12:12 – Cable gets up. One government achievement is that the share of tax revenue in the economy has fallen to the lowest level since the days of MacMillan. He documents the money being evaded. Where is it? Bercow tells off government backbenchers. Harman says tax revenue fell because of fewer houses being bought and sold. "We think it's important an example is set, not just in this House, but also in the House of Lords. "For the second time in the last couple of weeks, Harman insists the government will tackle non-doms, and suggests legislation is on its way.
12:15 – Cable causes laughs by saying he is not being partisan. We welcome both parties becoming interested in Lib Dem policy agendas. Remarking on the cheers from Tory benches, he says he welcomes the turkeys voting for Christmas. Harman says she'll be more party political than him. She says Ashcroft promised his tax affairs would come on-shore. Hague can tell us what the shadow chief secretary to the Treasury says he knows – has Lord Ashcroft…. Suddenly, Bercow interrupts her. "I'm grateful to the honourable lady, but we needn't discuss that subject any further."
12:18 – A bit of a humiliating moment for Harman, who had Hague and Osborne laughing in her face as the Speaker stopped her turning PMQs into 'PM asks the Qs'. The attempt to rub the Tories' faces in the Ashcroft nightmare doesn't seem to have paid off. It's interesting to note the chummy manner with which Harman instantly allies herself with the Lib Dems against the Tories, though.
12:19 – New Labour MP Willie Bain (Glasgow North East) asks a pointless and irritating scripted question berating the Tories' tax cut for millionaires. "He can rely on this government protecting his constituents," Harman says of the fresh-faced MP.
12:20 – Simon Hughes attacks Harman for ministerial pay. She tells him pay has been frozen and the increase forgone by cabinet members. Mark Francois talks about homelessness. He says many are ex-service personnel. Is there any more the government can do to honour the military covenant? Harman says she'll do everything possible to support service personnel and their families. If he has any suggestion he should send them in.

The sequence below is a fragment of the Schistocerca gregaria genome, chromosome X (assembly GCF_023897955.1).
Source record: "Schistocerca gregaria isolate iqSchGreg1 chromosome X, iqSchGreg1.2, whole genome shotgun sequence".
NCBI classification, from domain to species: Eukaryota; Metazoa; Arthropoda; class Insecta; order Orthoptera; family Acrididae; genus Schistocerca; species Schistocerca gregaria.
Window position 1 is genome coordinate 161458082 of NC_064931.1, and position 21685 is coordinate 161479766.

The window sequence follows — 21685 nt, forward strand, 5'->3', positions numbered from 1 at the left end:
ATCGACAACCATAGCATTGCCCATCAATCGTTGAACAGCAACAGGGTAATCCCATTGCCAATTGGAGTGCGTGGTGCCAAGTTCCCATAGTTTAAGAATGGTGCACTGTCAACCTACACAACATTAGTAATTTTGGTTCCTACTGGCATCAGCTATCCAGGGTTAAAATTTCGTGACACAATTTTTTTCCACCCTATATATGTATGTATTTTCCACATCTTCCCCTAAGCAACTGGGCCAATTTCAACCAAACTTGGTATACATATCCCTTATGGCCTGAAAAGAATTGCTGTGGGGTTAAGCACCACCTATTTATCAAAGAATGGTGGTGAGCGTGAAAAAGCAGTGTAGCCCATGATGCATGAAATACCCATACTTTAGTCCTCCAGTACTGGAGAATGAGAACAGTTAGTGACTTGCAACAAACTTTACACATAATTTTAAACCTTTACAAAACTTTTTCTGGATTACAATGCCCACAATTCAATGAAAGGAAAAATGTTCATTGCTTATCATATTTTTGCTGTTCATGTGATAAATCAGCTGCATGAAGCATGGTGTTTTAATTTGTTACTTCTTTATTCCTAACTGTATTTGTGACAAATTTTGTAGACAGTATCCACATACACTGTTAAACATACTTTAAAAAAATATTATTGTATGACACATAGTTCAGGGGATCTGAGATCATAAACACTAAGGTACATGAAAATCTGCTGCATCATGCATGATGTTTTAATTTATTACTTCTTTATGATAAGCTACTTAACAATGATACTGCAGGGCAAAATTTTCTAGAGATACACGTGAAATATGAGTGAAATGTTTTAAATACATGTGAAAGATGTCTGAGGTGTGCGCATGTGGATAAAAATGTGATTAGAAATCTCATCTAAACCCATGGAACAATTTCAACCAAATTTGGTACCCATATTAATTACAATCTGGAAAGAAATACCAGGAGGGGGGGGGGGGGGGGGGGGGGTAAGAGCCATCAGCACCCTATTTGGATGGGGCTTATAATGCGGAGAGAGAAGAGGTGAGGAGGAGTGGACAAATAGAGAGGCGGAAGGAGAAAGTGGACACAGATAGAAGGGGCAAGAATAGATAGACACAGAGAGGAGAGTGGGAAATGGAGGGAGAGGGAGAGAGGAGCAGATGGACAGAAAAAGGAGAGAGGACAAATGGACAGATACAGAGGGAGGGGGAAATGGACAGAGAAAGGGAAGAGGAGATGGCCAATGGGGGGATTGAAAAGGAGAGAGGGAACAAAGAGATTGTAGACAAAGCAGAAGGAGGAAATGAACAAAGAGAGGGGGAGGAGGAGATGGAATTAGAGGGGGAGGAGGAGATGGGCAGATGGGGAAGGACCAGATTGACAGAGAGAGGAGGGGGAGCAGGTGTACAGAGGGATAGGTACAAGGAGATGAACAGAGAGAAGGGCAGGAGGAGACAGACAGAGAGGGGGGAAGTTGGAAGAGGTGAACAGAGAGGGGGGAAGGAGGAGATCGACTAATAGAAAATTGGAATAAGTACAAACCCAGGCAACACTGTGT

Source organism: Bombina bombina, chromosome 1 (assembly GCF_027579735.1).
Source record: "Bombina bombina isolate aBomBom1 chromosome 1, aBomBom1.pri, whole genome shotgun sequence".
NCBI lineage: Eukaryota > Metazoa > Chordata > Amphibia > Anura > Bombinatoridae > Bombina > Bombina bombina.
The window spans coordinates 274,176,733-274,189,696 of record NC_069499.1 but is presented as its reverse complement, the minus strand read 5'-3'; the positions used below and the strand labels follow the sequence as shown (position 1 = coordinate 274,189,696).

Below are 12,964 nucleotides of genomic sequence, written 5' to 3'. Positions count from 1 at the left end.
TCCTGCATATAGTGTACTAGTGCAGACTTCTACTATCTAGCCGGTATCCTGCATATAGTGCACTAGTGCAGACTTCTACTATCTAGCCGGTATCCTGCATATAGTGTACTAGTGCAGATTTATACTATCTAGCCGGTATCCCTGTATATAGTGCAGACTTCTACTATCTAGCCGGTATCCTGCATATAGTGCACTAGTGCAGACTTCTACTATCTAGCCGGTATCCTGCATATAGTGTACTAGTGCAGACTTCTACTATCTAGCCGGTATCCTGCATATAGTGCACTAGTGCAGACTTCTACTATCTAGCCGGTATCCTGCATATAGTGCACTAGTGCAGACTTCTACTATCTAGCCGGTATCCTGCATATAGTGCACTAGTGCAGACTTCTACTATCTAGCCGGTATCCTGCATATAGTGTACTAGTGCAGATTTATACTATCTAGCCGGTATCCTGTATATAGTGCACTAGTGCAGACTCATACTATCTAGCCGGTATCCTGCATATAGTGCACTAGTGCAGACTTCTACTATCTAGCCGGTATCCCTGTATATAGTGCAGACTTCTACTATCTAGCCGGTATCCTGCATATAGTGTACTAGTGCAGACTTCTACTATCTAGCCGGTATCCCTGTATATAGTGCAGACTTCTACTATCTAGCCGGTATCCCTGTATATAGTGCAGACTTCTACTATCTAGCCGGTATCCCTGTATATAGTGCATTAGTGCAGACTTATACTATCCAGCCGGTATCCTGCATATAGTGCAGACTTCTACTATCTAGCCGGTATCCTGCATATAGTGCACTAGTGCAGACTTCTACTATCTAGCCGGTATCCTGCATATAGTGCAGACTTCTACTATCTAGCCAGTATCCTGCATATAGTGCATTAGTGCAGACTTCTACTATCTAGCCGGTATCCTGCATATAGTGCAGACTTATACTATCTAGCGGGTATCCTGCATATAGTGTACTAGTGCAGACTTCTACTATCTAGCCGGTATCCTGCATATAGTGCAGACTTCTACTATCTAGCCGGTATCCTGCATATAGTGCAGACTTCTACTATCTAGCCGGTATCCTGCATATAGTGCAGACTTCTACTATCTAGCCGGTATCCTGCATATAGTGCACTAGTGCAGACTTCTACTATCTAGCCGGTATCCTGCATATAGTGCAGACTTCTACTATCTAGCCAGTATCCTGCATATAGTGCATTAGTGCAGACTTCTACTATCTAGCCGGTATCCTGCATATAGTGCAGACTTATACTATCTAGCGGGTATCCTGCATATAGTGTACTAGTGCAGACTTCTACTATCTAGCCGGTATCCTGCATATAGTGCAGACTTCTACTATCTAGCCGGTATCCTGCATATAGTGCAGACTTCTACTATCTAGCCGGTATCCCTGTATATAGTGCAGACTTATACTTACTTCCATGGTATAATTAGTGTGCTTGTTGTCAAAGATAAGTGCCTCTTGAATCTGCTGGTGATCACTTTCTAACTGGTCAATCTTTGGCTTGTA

12:23 – Will the minimum sentence for murder by knife be raised? Harman says the sentence is being upgraded to put it on a par with gun crime. John Redwood stands to say how an unelected minister let a planning application through. Harman says the planning system follows the legislation passed by the House. He should have done something about it then, she suggests.
12:25 – Bercow says Labour's particularly noisy today, but it doesn't seem accurate., MPs are already on holiday, in their head. It's a downbeat, relaxed mood. No-one can even be bothered to launch a proper attack. "Does the leader have a favourite fairy tale," – weird question from the Tory benches. "You should avoid the Brothers Grimm," Harman says. Huge laughs all of a sudden. Bercow struggles to wrestle back control. "We have to reassure the public, not disgust them," he pleads. Most MPs are too foolish to pay heed.
12:27 – Bercow insists a question from the Tory benches was too long. But because the mp kept talking, he was forced to shout. He's very irritable today, and it's becoming increasingly clear that MPs are not respecting his interventions.
12:29 – Roger Williams is worried that older people will be confused by the death of cheques. Harman says the point is "significant". She says her equality bill insists older people are taken into account during local authority decision, so they'd better take that into account.
12:31 – Nigel Evans, for the Tories, says the administration in the UK is run by Tweedle Dee and Tweedle Dum. If Brown wants to give new year cheer he'd better announce an election sooner rather than later. Poor. Harman tells him that she doesn't think "that turkeys are going to fly". It's a battle of the wits, with very little wit.
12:32 – And with that we're done. Bob Ainsworth is giving a statement on the Nimrod review. We'll leave it there. Hague probably won it, in that he didn't embarrass himself like Harman. But that was a pretty soggy victory. His performance was really bad. Hers wasn't much better, but the Ashcroft manoeuvre really ended her stature here today. Well that's it for 2009. We'll see you back here in the New Year for the first session of 2010.